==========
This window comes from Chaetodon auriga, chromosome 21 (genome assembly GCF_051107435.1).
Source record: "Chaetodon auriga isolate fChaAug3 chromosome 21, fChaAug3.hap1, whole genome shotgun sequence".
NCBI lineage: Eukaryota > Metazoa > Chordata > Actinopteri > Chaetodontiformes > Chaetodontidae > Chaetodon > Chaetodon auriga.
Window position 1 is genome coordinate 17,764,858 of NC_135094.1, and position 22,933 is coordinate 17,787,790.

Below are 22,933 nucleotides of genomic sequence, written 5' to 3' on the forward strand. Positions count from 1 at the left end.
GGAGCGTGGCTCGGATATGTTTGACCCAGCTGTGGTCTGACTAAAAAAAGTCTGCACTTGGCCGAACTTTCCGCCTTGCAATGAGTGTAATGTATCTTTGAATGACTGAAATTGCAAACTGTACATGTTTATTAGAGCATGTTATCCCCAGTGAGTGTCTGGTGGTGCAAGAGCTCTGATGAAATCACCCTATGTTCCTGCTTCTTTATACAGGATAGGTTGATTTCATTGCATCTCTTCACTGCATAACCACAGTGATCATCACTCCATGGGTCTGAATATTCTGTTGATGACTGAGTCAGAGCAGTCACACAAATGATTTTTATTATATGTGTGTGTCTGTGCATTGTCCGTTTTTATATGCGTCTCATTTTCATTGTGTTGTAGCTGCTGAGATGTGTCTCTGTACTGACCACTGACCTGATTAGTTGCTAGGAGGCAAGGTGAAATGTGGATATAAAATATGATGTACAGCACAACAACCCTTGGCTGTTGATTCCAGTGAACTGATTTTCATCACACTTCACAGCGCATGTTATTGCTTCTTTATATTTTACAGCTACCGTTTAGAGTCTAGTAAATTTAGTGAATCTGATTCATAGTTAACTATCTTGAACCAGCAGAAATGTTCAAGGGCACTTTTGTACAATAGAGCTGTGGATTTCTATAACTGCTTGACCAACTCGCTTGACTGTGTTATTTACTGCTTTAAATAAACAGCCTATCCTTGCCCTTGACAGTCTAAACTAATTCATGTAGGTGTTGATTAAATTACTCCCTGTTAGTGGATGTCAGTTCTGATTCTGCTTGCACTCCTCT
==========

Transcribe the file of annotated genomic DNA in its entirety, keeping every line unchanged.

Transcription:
This window comes from Chaetodon auriga, chromosome 21 (genome assembly GCF_051107435.1).
Source record: "Chaetodon auriga isolate fChaAug3 chromosome 21, fChaAug3.hap1, whole genome shotgun sequence".
NCBI lineage: Eukaryota > Metazoa > Chordata > Actinopteri > Chaetodontiformes > Chaetodontidae > Chaetodon > Chaetodon auriga.
Window position 1 is genome coordinate 17,764,858 of NC_135094.1, and position 22,933 is coordinate 17,787,790.

Below are 22,933 nucleotides of genomic sequence, written 5' to 3' on the forward strand. Positions count from 1 at the left end.
GGAGCGTGGCTCGGATATGTTTGACCCAGCTGTGGTCTGACTAAAAAAAGTCTGCACTTGGCCGAACTTTCCGCCTTGCAATGAGTGTAATGTATCTTTGAATGACTGAAATTGCAAACTGTACATGTTTATTAGAGCATGTTATCCCCAGTGAGTGTCTGGTGGTGCAAGAGCTCTGATGAAATCACCCTATGTTCCTGCTTCTTTATACAGGATAGGTTGATTTCATTGCATCTCTTCACTGCATAACCACAGTGATCATCACTCCATGGGTCTGAATATTCTGTTGATGACTGAGTCAGAGCAGTCACACAAATGATTTTTATTATATGTGTGTGTCTGTGCATTGTCCGTTTTTATATGCGTCTCATTTTCATTGTGTTGTAGCTGCTGAGATGTGTCTCTGTACTGACCACTGACCTGATTAGTTGCTAGGAGGCAAGGTGAAATGTGGATATAAAATATGATGTACAGCACAACAACCCTTGGCTGTTGATTCCAGTGAACTGATTTTCATCACACTTCACAGCGCATGTTATTGCTTCTTTATATTTTACAGCTACCGTTTAGAGTCTAGTAAATTTAGTGAATCTGATTCATAGTTAACTATCTTGAACCAGCAGAAATGTTCAAGGGCACTTTTGTACAATAGAGCTGTGGATTTCTATAACTGCTTGACCAACTCGCTTGACTGTGTTATTTACTGCTTTAAATAAACAGCCTATCCTTGCCCTTGACAGTCTAAACTAATTCATGTAGGTGTTGATTAAATTACTCCCTGTTAGTGGATGTCAGTTCTGATTCTGCTTGCACTCCTCT